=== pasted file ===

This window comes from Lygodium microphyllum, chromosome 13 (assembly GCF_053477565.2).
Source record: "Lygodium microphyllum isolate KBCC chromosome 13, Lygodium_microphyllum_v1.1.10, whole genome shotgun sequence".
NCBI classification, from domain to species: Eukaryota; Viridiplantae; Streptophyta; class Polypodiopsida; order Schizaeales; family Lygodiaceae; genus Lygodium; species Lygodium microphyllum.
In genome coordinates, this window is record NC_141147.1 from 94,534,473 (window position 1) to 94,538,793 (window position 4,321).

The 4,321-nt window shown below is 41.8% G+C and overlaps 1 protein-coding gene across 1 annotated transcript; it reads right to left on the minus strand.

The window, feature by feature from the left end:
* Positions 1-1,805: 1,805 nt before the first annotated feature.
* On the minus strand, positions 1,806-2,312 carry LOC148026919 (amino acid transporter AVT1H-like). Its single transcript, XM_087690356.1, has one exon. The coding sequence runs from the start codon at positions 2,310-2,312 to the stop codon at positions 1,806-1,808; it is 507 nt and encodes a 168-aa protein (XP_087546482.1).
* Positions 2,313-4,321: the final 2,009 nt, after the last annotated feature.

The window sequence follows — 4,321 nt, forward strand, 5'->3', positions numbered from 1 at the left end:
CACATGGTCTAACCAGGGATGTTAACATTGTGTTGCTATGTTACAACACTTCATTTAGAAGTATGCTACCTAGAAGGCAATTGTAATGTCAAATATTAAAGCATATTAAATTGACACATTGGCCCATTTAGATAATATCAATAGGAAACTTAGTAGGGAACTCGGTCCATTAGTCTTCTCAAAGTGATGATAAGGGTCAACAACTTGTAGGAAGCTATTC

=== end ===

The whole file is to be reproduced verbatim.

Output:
This window comes from Lygodium microphyllum, chromosome 13 (assembly GCF_053477565.2).
Source record: "Lygodium microphyllum isolate KBCC chromosome 13, Lygodium_microphyllum_v1.1.10, whole genome shotgun sequence".
NCBI classification, from domain to species: Eukaryota; Viridiplantae; Streptophyta; class Polypodiopsida; order Schizaeales; family Lygodiaceae; genus Lygodium; species Lygodium microphyllum.
In genome coordinates, this window is record NC_141147.1 from 94,534,473 (window position 1) to 94,538,793 (window position 4,321).

The 4,321-nt window shown below is 41.8% G+C and overlaps 1 protein-coding gene across 1 annotated transcript; it reads right to left on the minus strand.

The window, feature by feature from the left end:
* Positions 1-1,805: 1,805 nt before the first annotated feature.
* On the minus strand, positions 1,806-2,312 carry LOC148026919 (amino acid transporter AVT1H-like). Its single transcript, XM_087690356.1, has one exon. The coding sequence runs from the start codon at positions 2,310-2,312 to the stop codon at positions 1,806-1,808; it is 507 nt and encodes a 168-aa protein (XP_087546482.1).
* Positions 2,313-4,321: the final 2,009 nt, after the last annotated feature.

The window sequence follows — 4,321 nt, forward strand, 5'->3', positions numbered from 1 at the left end:
CACATGGTCTAACCAGGGATGTTAACATTGTGTTGCTATGTTACAACACTTCATTTAGAAGTATGCTACCTAGAAGGCAATTGTAATGTCAAATATTAAAGCATATTAAATTGACACATTGGCCCATTTAGATAATATCAATAGGAAACTTAGTAGGGAACTCGGTCCATTAGTCTTCTCAAAGTGATGATAAGGGTCAACAACTTGTAGGAAGCTATTC